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On 5th November 2018, The International Nuclear Law Association congress in Abu Dhabi held important sessions on Nuclear Liability and Insurance.
The first of these covered Post-Accident Consequences on Nuclear Liability Legislation: The Case of Japan.
Professor Masato Dogauchi, University of Tokyo, from Japan, spoke on ‘The Role of Nuclear Damage Compensation Facilitation Corporation in the Fukushima-Dai-ichi Accident’.
Professor Dogauchi said that TEPCO had in effect been “kept alive by an unlimited blood transfusion”. He stated that by 17 August 2018, the total amount TEPCO had paid to victims was about US$83 billion. For up to date figures, reference was made to the TEPCO Compensation webpage. A Dispute Reconciliation Committee and Nuclear Damages ADR Centre had been established. Such claims however do not foreclose claims for additional damage, and TEPCO remains at risk of further claims over time. Some 284 cases had been concluded, but 173 cases were still pending.
The Nuclear Damage Compensation Facilitation Corporation was established to fund TEPCO to use funds for compensating victims, and to require other nuclear operators to pay contributions to enable this Corporation to operate, based on annual operating revenue. Contributions are also required from the eight electric power companies. The government of Japan justified this by making it clear that the nuclear industry had not adequately accumulated enough funds: consumers had enjoyed cheaper electricity as a result. It was too late to accumulate funds from consumers after the event, but it was fair to impose this levy on electricity companies.
The system exposes TEPCO to truly unlimited liability. However, Professor Dogauchi concluded that the system was not necessarily apt to provide for another nuclear incident. A Retroactively Accumulated Reserve Fund was an important part of Japanese government policy, but was not necessarily a stable basis for all that may be required.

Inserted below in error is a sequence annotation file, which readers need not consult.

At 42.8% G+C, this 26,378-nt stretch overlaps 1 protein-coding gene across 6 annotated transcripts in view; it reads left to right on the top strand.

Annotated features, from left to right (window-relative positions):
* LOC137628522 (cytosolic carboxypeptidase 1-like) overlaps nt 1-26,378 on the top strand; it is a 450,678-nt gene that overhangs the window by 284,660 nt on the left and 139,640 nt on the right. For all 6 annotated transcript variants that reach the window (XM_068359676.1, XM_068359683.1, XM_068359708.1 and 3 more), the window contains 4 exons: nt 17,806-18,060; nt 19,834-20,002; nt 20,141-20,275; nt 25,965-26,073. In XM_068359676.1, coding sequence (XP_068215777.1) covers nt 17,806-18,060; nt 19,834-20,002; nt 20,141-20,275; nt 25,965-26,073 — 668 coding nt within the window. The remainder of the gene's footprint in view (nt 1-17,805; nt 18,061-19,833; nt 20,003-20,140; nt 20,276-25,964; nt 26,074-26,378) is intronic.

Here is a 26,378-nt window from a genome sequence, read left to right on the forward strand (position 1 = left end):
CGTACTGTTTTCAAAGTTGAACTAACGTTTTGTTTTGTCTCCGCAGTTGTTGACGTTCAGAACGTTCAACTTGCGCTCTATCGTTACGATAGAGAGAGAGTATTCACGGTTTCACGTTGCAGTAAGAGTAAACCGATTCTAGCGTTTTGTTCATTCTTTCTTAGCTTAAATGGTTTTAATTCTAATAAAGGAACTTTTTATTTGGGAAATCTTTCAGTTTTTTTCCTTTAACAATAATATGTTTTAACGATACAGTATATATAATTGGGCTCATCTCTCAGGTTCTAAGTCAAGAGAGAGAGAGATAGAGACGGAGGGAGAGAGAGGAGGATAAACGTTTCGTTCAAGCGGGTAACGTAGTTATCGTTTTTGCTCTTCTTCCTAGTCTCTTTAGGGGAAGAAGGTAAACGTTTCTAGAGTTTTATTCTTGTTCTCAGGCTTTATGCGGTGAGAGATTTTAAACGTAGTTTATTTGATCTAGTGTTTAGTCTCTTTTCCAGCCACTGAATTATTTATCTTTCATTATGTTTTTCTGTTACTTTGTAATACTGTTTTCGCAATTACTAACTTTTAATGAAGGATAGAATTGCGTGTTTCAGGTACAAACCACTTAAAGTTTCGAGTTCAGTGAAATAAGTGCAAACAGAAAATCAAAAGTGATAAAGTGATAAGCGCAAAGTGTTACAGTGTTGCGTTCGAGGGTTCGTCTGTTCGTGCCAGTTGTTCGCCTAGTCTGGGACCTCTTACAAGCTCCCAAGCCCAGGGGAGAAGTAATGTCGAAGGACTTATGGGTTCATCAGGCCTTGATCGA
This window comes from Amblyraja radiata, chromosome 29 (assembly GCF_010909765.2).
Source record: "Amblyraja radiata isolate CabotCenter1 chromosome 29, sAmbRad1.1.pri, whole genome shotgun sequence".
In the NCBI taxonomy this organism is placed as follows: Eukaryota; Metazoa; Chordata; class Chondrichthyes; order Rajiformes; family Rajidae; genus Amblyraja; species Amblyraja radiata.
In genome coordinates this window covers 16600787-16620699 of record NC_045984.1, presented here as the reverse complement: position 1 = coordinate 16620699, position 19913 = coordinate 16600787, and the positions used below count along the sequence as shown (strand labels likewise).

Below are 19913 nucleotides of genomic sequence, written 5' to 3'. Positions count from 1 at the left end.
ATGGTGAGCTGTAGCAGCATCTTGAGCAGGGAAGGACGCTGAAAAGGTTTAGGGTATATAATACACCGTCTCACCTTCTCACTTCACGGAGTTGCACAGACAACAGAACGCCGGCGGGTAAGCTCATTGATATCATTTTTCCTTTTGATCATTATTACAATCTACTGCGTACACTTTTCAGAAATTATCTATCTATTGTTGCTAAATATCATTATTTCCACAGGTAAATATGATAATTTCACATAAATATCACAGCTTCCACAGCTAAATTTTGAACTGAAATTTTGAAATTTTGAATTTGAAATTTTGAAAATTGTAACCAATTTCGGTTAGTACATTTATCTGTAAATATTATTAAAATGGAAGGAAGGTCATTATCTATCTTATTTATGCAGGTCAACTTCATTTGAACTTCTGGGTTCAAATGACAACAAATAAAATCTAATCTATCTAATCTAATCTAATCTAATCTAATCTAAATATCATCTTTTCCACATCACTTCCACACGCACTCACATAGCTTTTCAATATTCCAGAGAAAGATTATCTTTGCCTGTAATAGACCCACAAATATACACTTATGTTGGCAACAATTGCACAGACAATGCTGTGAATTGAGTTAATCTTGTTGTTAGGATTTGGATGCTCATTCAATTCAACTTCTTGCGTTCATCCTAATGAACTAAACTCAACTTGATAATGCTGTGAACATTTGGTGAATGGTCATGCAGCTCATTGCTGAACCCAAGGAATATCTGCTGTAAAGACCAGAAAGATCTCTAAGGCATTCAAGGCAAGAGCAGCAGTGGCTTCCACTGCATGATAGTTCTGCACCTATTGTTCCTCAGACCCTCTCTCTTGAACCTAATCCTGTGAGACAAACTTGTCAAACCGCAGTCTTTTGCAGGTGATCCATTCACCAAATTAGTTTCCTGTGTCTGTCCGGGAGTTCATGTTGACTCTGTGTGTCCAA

Julius F. Weltzdorfer, Germany gave an address on ‘Problems of Liability for Mental Distress in Fukushima: Evacuation Stress, Solitary Deaths, Suicides and Excess Abortions’ with news of academic research on the emerging Japanese caselaw and its implications for the revision of nuclear liability law to cover wider impacts.
Taro Hokugo, MEXT, Japan described a ‘Review of the Japanese Compensation Framework based on the Lessons Learned.’ Amongst other aspects of a review of legislative developments, he reported that the Bill to Amend the Compensation Act has just been decided by the Japanese Cabinet on 2 November 2018 and it was submitted to the Diet.
About the Author
William Wilson is a specialist environmental, regulatory and nuclear lawyer with over 25 years experience in government, private practice and consultancy. He worked as a senior lawyer at the UK Department of the Environment/DETR/Defra, and helped to build up the environmental and nuclear practices at another major law firm, as well as running his own environmental policy consultancies. William has experience of all aspects of environmental law, including water, waste, air quality and industrial emissions, REACH and chemicals regulation, environmental protection, environmental permitting, litigation, legislative drafting, managing primary legislation, negotiating EU Directives and drafting secondary legislation.
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